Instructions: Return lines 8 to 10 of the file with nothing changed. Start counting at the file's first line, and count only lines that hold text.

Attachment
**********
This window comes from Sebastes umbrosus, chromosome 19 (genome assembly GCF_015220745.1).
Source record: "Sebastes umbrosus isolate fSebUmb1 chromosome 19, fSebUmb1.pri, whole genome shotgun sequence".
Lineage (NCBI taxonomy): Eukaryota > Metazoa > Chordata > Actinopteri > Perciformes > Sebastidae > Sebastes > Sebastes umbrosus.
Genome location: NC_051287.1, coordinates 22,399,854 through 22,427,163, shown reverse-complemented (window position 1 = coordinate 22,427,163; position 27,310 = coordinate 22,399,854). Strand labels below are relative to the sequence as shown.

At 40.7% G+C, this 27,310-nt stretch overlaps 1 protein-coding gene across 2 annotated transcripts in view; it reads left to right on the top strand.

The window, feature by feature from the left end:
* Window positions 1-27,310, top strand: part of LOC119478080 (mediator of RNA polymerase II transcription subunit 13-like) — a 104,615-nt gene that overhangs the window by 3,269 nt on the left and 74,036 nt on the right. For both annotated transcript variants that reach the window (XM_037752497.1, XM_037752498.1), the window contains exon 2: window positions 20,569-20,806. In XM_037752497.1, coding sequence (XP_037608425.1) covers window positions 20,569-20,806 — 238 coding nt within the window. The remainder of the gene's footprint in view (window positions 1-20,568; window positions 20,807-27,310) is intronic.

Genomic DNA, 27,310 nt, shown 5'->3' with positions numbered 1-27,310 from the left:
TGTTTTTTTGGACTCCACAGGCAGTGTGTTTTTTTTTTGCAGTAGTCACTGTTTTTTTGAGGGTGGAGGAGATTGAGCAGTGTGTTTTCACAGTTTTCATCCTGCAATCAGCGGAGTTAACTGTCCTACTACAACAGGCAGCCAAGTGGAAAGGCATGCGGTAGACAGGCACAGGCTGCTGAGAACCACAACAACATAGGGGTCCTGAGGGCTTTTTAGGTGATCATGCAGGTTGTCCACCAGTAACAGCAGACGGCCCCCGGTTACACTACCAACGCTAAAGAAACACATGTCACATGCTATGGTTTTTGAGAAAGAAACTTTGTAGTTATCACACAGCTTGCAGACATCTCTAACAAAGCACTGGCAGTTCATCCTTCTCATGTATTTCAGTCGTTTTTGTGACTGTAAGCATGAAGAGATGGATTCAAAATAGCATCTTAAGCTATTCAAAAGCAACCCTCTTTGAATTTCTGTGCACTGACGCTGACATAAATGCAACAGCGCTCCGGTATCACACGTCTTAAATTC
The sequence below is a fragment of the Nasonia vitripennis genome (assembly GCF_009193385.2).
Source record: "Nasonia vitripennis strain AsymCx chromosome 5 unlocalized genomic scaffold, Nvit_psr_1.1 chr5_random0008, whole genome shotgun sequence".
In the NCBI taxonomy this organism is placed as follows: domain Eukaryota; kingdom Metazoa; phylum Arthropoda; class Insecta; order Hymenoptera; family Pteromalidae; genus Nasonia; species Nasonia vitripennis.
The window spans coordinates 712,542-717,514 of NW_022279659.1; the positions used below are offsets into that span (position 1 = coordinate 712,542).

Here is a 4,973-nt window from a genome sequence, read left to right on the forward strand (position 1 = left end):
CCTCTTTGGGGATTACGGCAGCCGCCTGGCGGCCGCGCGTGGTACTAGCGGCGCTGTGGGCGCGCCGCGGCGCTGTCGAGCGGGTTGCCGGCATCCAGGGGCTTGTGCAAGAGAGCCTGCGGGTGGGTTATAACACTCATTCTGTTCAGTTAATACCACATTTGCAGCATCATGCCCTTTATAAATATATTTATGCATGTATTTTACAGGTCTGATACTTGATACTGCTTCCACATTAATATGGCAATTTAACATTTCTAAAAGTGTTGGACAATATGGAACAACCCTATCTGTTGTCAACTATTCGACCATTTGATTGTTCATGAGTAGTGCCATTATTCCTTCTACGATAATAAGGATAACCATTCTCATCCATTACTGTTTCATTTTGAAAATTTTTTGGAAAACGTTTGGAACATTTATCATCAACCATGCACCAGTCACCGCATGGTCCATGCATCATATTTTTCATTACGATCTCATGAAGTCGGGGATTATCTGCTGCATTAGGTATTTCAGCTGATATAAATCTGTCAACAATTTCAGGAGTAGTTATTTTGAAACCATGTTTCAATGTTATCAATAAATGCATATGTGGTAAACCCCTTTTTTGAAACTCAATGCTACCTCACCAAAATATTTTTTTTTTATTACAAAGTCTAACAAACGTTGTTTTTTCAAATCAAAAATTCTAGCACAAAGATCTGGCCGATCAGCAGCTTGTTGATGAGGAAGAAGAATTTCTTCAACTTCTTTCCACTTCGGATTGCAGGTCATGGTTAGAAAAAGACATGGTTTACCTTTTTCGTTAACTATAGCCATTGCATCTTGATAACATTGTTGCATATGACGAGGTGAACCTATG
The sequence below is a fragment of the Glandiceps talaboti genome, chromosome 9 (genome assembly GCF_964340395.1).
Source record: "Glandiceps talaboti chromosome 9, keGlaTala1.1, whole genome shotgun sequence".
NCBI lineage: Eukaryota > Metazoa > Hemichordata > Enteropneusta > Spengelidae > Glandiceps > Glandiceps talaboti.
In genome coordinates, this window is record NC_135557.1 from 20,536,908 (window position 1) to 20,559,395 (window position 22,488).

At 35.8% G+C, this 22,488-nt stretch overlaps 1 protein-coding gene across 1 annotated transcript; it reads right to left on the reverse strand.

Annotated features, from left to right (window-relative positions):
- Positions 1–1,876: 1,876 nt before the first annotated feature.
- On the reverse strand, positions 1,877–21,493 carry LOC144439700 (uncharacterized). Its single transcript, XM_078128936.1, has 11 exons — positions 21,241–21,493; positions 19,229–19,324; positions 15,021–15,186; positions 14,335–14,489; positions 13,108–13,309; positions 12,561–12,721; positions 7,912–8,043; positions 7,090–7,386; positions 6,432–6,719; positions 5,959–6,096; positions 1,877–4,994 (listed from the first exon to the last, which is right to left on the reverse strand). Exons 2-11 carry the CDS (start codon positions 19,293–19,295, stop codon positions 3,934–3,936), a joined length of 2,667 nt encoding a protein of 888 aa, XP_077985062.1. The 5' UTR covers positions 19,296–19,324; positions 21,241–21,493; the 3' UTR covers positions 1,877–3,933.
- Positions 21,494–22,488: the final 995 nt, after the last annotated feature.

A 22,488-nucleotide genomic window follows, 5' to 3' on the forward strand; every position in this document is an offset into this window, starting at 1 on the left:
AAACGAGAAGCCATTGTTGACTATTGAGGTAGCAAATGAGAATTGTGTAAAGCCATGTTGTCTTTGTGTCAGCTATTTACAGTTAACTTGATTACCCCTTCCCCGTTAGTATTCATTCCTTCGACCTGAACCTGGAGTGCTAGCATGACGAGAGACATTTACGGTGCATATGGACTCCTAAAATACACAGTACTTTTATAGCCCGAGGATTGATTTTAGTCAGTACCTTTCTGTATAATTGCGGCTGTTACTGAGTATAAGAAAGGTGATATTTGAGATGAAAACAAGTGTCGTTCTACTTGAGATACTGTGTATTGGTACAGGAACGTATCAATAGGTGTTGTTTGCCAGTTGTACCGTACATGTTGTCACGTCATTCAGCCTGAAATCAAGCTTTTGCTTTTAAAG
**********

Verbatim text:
Genomic DNA, 27,310 nt, shown 5'->3' with positions numbered 1-27,310 from the left:
TGTTTTTTTGGACTCCACAGGCAGTGTGTTTTTTTTTTGCAGTAGTCACTGTTTTTTTGAGGGTGGAGGAGATTGAGCAGTGTGTTTTCACAGTTTTCATCCTGCAATCAGCGGAGTTAACTGTCCTACTACAACAGGCAGCCAAGTGGAAAGGCATGCGGTAGACAGGCACAGGCTGCTGAGAACCACAACAACATAGGGGTCCTGAGGGCTTTTTAGGTGATCATGCAGGTTGTCCACCAGTAACAGCAGACGGCCCCCGGTTACACTACCAACGCTAAAGAAACACATGTCACATGCTATGGTTTTTGAGAAAGAAACTTTGTAGTTATCACACAGCTTGCAGACATCTCTAACAAAGCACTGGCAGTTCATCCTTCTCATGTATTTCAGTCGTTTTTGTGACTGTAAGCATGAAGAGATGGATTCAAAATAGCATCTTAAGCTATTCAAAAGCAACCCTCTTTGAATTTCTGTGCACTGACGCTGACATAAATGCAACAGCGCTCCGGTATCACACGTCTTAAATTC
The sequence below is a fragment of the Nasonia vitripennis genome (assembly GCF_009193385.2).